Prizes, propaganda and pollination

“Macdonald spoke on April 27, 1885. He noted that the definition of ‘persons’ should be broadened to include women, this being a half century before the deed would finally be done by the famous Person’s case of 1929.

November 17, 2012 | | Back Issues | Countryside Digest | Departments | Environment | Winter 2012

Gut Wrenching

“The Ig Nobels are supposed to make us laugh, then think: but the medicine prize makes us wince. It honours the efforts of French physician Emmanuel Ben-Soussan, with colleagues Spiros Ladas and George Karamanolis, to prevent explosions of gas in the colon during a colonoscopy.

“Hydrogen and methane from gut bacteria can reach potentially explosive concentrations in some 40 per cent of patients who have not thoroughly flushed out their colons … The good news is that the gases won’t explode unless the colon also contains about 5 per cent oxygen; and normal concentrations are only 0.1 to 2.3 per cent. The researchers found only 20 explosions reported in the medical literature.” From New Scientist, Oct 6/12.

Sir John A, Feminist

“In 1885, Macdonald became the first national leader in the world to attempt to extend the vote to women. (Women did gain the vote in eighteenth-century revolutionary France, but only briefly, and the Isle of Man, if indeed a country, as it claimed, enacted the necessary legislation in 1881.)

“Macdonald spoke on April 27, 1885. He noted that the definition of ‘persons’ should be broadened to include women, this being a half century before the deed would finally be done by the famous Person’s case of 1929. He then explained why: ‘Mr. Chairman [the House then being in Committee], with respect to female suffrage, I can only say that I, personally, am strongly convinced, and every year for many years I have been even more convinced, of the justice of giving women otherwise qualified the suffrage [the universal requirement for possessing the right to vote being owning a minimal amount of property].’ He continued, ‘I had hoped that Canada would have the honour of placing women in the position she is certain, eventually, after centuries of oppression, to obtain … of completely establishing her equality as a human being and as a member of society with man.’” From “Canada’s Father Figure” by Richard F. Gwyn in Canada’s History, Oct-Nov/12.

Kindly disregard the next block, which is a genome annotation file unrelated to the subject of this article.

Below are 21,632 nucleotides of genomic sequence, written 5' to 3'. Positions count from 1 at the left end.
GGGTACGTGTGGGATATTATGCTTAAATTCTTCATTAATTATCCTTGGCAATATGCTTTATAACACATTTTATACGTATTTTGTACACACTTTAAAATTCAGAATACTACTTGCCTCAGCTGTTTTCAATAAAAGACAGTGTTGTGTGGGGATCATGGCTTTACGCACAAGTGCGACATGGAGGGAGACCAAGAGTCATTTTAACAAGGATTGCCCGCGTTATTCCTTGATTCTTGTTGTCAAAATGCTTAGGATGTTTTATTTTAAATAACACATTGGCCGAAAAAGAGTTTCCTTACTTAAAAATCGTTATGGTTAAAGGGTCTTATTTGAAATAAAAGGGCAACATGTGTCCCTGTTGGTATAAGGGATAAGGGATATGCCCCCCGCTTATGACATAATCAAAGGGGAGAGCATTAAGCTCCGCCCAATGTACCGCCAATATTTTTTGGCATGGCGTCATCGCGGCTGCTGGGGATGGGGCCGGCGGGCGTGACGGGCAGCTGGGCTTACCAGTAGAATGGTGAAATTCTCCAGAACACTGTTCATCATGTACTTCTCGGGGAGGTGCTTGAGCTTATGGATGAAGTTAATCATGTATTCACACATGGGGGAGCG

Shark Notoriety

“Humans have a long-standing fascination with these fish, and it’s easy to see why: ranging from the metre-long cookiecutter shark (named for the way it munches perfect circles out of the flesh of large sea creatures) to the ancestral megalodon (the length and weight of a school bus), sharks are captivating. Lightning, bees and snakes kill more people every year than sharks do, but none have the notoriety of these finned fish.” From Kenza Moller’s review of Sharks (National History Museum, 2002) by Michael Bright, in Canadian Geographic, Oct/12

Jubilee Time?